8 Common Mistakes New Food Franchises Make

food franchise, burger franchise

When you look at the success of food franchises like McDonald’s, Papa John’s and Zac’s Burgers, it might seem like owning a food franchise is a surefire way to make lots of money. What you have to remember is that while some food franchise owners do really well, there are no guarantees. Preparation, hard work and skill all play a big role.

To ensure that your food franchise survives that first year, avoid these 8 common mistakes new food franchises make:

1. Not Standing Out Enough

While joining an already established franchise program does comes with the benefit of a lot of support and the power of a recognized brand, it’s a mistake to think that you don’t have to do any work to make yourself stand out from the competition. Don’t assume the customers will just flock to your particular location just because people have heard of your brand. You need to show why they should come to your particular place. Whether it is a staff that feels like family or strong community relationships with fun events each weekend, show what makes you feel special.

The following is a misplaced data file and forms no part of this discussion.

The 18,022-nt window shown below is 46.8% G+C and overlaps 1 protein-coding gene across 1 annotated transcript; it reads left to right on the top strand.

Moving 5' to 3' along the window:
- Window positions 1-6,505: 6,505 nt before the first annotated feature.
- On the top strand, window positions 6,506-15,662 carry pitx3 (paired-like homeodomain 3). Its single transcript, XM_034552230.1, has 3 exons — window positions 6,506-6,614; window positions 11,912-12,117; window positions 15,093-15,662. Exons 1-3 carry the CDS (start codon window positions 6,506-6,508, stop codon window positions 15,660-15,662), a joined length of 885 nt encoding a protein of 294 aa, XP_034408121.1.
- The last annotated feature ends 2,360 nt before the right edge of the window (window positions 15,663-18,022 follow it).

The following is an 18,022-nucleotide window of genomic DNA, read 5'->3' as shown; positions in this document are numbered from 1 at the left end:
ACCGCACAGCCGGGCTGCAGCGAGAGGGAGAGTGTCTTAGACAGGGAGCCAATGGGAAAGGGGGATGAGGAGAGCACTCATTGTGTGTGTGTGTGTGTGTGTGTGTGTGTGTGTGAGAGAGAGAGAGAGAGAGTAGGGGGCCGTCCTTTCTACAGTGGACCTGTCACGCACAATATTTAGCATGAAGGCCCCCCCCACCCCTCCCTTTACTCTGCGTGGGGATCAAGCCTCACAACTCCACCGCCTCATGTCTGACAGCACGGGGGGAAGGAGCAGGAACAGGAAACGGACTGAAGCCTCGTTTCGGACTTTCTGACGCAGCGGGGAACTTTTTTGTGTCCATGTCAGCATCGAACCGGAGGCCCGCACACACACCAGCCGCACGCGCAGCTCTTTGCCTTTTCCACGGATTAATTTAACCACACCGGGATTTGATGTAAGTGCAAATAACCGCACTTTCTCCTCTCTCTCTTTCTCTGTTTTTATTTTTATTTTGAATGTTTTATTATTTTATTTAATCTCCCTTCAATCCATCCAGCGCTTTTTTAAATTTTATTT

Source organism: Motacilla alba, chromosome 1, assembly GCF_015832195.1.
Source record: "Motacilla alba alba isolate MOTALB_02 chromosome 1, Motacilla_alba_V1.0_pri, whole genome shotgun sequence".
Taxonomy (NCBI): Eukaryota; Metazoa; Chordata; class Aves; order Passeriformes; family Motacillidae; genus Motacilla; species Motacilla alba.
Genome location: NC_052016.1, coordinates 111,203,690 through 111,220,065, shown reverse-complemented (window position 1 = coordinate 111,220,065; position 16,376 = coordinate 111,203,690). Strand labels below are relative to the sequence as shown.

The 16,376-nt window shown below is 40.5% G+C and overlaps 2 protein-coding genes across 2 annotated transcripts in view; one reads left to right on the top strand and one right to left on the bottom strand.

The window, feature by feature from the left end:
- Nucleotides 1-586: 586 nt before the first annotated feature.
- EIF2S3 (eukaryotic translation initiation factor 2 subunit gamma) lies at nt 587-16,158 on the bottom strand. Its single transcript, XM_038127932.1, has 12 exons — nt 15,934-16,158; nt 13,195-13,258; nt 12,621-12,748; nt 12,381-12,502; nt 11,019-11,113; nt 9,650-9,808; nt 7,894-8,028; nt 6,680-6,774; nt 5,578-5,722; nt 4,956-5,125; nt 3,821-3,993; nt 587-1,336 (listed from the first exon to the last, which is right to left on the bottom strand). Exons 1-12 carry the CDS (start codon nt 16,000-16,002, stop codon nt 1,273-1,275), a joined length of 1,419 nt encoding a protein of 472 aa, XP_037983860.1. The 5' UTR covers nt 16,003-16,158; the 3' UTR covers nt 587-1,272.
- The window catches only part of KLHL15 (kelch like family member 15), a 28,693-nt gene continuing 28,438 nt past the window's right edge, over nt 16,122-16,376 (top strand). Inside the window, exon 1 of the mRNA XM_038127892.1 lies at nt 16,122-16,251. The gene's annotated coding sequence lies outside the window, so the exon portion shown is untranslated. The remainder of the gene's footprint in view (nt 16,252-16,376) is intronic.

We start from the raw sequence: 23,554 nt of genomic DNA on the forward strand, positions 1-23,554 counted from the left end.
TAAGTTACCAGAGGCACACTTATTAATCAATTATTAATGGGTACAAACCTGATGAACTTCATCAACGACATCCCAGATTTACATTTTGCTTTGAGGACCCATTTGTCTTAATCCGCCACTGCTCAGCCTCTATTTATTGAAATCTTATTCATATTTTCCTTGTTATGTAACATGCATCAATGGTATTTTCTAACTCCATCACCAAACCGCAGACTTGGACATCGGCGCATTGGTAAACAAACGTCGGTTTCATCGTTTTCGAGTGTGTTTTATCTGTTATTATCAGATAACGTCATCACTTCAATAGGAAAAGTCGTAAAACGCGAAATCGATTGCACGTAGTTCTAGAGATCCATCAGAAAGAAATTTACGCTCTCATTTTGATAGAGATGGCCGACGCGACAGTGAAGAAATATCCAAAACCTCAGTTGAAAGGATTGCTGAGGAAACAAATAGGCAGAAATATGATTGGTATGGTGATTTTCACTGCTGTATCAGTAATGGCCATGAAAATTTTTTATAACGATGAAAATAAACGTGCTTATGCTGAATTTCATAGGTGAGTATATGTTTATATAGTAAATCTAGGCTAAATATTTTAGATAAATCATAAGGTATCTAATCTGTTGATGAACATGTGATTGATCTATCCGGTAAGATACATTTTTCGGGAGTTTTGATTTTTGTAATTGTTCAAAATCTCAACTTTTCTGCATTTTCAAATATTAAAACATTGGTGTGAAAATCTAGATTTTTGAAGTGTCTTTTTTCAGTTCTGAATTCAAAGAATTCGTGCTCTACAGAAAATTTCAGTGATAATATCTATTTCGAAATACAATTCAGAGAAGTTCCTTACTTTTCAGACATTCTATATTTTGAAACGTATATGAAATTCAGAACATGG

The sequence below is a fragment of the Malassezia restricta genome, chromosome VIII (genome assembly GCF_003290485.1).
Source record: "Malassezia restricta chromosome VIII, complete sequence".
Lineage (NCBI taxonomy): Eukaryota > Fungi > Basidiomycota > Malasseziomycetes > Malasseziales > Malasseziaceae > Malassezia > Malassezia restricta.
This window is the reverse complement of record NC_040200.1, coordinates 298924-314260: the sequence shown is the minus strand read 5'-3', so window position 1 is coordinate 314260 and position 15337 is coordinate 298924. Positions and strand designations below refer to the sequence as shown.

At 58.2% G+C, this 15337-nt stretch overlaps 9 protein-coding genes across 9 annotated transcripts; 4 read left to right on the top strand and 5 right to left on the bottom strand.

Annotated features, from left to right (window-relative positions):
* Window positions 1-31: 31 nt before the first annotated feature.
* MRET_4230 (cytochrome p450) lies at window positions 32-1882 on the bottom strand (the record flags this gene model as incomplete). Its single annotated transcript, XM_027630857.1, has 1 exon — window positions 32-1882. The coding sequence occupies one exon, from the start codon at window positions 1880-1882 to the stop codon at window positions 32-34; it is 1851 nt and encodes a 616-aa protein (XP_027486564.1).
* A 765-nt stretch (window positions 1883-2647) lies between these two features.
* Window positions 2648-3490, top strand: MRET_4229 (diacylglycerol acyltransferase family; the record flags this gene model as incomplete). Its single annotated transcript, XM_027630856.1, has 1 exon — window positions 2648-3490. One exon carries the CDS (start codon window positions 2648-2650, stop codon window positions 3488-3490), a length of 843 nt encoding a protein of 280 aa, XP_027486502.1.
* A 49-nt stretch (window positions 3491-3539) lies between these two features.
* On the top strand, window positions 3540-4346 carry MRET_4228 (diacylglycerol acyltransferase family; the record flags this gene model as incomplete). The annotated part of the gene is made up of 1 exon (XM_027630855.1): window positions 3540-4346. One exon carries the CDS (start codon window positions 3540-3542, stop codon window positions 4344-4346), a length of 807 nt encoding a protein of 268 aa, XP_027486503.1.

Here are some examples:

  • Don’t Be Afraid to Tailor the Menu A Little. Especially when franchises are spread all over the country, you know that the locals in each area are going to have slightly different taste buds, but surprisingly, you will also find that what sells on a college campus is also going to be different than what might be the hot items at the franchise unit in the heart of the downtown area. Because of all of this, it is a smart idea to tweak the basic menu of all franchises in your program to fit your specific customers. Maybe you need more family-friendly fare or more vegan options. Let your customers tell you what they are craving. Or if you are certain fresh fruits and vegetables that are popular in your area then you might want to play them up more.
  • Provide the Ultimate Customer Experience. Probably the simplest but easiest way to add the personal touch to your restaurant franchise is to provide top notch customer service. When your staff takes the time to get to know each customer and develops a strong rapport with the regulars, people will always prefer going to your location than any of the others.
  • Get Involved In Community Events. Partnering with other local businesses on special community events is also a great way to show a little personal touch to a franchise. Your place will be the one people will travel to if they know they are getting local bands playing and special events.

2. Relying on Your Cooking Talent

A love of cooking is often what draws people into the food franchise or burger franchise, but it is not enough to secure success. You need to have a lot more skills and knowledge. As food franchise owner, besides knowing food, you need to understand inventory systems, marketing and management principles.

3. Standing Out Too Much